‘Of itself just enough.’ It’s as if we’re listening in. Sara Barker is talking about her work and we are the privileged ones overhearing her conversation as she looks eloquently for the words which will express what she is doing.
The experience of looking at her work is like this too. Even in this public exhibition in the fine, high-ceilinged top gallery of the Ikon, it feels as if we are being specially allowed in to see and experience what she makes. Here, she explores the space, the inside/outsideness of the edges of her being in the world. She’s finding her boundaries for us. And we, panting alongside, a few cumbersome steps behind, are able to stumble across the delicate, almost not-there-ness of her painted structures. Except that structures is altogether too solid a word for what is all about looking at and through something.
Although the work makes us look at the architecture of the gallery (those high arched windows, the vaulted ceiling) and indeed feel as if the pieces were made to be there – she stands back from saying that what she makes is primarily architectural. She talks about ‘carving out space’ – saying that space is different from architecture. She associates architecture with monumentality while what she does is to ‘stretch out’ space, exposing its weakest parts. Again, we get that language of testing, of physical experience. She has been trying to find biographical space. This is a psychological space as much as a physical one – or rather, it’s psychology expressed through physical means. Her language is physical too. She talks about ‘making sense’, of ‘being contained and looking out’ of ‘withstanding weather’, of making linear pieces ‘cling to the wall’, of being ‘sparse’.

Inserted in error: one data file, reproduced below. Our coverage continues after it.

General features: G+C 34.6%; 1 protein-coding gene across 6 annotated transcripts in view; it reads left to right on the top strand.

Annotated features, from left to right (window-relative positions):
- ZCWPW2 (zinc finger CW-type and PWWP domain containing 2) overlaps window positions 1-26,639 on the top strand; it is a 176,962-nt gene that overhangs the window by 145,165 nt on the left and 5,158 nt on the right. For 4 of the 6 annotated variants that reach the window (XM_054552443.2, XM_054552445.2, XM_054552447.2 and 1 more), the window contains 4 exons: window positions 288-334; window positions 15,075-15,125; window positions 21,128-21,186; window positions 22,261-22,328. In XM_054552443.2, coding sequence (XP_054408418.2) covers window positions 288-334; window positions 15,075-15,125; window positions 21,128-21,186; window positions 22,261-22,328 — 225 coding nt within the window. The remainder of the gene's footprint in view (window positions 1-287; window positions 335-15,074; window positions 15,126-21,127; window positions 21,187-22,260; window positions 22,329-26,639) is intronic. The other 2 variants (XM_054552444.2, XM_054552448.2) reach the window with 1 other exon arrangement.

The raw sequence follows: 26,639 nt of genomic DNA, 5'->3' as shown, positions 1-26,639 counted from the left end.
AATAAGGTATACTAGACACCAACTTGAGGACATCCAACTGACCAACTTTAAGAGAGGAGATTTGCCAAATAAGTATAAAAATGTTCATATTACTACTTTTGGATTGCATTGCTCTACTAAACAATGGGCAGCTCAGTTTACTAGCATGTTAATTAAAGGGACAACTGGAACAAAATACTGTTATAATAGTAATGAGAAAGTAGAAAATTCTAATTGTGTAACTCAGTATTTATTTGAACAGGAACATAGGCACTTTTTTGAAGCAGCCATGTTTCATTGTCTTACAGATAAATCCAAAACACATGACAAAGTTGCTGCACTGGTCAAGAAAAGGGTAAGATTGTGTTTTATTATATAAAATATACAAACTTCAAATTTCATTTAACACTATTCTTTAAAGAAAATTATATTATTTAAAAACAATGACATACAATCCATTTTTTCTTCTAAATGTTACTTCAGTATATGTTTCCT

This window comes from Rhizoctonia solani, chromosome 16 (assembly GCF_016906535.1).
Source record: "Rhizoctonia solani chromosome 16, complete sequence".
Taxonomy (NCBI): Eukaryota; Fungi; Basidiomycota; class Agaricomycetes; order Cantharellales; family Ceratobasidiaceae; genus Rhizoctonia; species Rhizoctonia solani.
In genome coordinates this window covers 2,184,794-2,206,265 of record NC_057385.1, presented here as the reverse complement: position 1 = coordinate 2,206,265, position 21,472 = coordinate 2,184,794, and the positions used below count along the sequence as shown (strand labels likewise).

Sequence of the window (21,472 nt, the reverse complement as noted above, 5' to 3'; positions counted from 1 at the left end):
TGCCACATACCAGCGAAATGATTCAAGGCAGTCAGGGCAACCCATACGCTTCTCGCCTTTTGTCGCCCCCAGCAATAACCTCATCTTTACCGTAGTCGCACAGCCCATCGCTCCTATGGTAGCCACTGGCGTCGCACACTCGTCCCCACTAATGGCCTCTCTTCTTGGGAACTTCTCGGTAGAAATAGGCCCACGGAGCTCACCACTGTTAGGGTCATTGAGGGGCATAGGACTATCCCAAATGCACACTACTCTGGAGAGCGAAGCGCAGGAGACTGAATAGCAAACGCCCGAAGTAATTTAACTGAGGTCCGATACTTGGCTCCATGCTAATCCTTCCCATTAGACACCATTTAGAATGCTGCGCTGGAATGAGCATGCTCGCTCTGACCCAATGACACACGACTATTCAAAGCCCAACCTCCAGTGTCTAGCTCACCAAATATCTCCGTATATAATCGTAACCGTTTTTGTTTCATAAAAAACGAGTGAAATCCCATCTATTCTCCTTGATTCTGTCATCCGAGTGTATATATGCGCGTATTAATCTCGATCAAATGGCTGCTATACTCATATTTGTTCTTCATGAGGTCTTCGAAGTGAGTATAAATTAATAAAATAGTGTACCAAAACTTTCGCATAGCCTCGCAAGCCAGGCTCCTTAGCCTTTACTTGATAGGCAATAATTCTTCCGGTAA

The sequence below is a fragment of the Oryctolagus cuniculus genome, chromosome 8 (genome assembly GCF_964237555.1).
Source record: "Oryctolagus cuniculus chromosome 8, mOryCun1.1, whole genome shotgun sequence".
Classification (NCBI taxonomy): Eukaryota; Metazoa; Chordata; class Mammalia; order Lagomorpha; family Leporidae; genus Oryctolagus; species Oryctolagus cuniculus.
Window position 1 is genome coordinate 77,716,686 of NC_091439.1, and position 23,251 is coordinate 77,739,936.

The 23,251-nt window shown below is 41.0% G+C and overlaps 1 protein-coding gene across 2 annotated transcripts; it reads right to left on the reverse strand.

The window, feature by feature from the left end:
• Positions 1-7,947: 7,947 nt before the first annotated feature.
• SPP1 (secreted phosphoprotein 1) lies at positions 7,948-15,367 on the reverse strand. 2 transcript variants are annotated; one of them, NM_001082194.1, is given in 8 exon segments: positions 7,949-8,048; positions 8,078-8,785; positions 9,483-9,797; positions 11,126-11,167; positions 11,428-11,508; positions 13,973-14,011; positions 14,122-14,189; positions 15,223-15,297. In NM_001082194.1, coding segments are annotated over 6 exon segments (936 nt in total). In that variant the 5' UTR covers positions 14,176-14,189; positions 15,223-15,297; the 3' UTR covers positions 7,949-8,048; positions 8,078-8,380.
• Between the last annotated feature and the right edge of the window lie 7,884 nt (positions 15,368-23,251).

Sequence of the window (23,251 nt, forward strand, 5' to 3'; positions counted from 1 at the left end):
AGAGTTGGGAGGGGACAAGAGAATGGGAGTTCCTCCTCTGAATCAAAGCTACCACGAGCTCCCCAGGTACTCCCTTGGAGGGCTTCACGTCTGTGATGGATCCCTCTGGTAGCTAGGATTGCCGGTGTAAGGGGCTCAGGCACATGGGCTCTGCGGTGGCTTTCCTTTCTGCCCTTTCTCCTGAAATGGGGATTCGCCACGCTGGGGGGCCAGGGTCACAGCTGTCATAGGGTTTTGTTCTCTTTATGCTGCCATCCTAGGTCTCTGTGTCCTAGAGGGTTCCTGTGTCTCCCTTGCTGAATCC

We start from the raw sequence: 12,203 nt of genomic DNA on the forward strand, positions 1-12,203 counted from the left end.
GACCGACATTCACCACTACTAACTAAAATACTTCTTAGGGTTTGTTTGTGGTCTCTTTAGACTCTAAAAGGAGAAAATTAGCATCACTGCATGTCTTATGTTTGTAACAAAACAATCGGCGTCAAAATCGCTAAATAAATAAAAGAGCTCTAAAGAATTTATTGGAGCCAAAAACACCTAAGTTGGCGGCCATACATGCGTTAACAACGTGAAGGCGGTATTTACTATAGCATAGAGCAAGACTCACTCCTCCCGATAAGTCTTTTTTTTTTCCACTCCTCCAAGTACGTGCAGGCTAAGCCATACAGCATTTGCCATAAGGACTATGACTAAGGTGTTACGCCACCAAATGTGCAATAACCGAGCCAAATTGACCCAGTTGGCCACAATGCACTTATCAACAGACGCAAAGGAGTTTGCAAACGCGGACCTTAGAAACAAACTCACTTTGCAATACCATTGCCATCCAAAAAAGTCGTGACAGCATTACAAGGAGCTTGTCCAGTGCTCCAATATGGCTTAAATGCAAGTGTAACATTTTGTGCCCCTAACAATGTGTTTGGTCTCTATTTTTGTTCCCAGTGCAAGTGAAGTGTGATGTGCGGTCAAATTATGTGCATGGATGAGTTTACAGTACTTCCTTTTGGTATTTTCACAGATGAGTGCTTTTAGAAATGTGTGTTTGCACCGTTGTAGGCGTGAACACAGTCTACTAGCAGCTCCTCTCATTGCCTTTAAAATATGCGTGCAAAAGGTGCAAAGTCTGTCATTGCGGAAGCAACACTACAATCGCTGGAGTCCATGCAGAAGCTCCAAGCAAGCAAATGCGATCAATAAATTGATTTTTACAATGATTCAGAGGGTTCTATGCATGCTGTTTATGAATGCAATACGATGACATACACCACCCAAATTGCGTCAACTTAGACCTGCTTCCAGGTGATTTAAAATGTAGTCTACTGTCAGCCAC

This sparseness can be seen in some earlier pieces, where she ‘edited’ or cut up her paintings, revealing only the best bits of a painting, making sense of the work afterwards. The ‘slightness of the painted surface’ that she speaks about makes sense when you look at this work in the gallery.
When she works with glass it is to convey something of what is there and not there. And as a wearer of thick glasses in the studio, she finds a vital blurring when she takes the glasses off. This humanness is important; she feels the vulnerability of materials and works with them accordingly.
Now things are changing. Her latest work allows us to have more painting, and as I look at the piece hanging directly behind Barker when she speaks, I see fascinating levels upon levels, layers upon layers, created both by painted illusion and by the reality of a jagged unrectangularity which is in turn upended by the metal structures coming out of and through it. As she says, her work is ‘not quite painting, not quite drawing, not quite sculptural – my space’. Now she wants a bigger surface to say something, is thinking of work which is closer to fresco – like paintings which were on walls, caves, temples.
‘Of itself just enough’. It’s not an accident that Barker works with literature as a stimulus; her talk is vivid and revealing, full of a strange mixture of certainty and confidence in what she is doing and at the same time a complete openness to what she might turn up next.
When responding to questions about gender, Barker states clearly that she is an artist first, rather than a feminist artist – but she also asserts that she is and must be a feminist person. She aims to find what is mysterious, to pull us in and allow some other sort of world to be found through what she makes. Philip Pulman’s ‘subtle knife’ is evidently a continuing influence.
When the final question turns onto something that has been said about punctuation and ushers in a witty ‘full stop’ to the conversation, Barker replies that she aims not to work with marks which are already there, but ‘to find my own punctuation’. Indeed.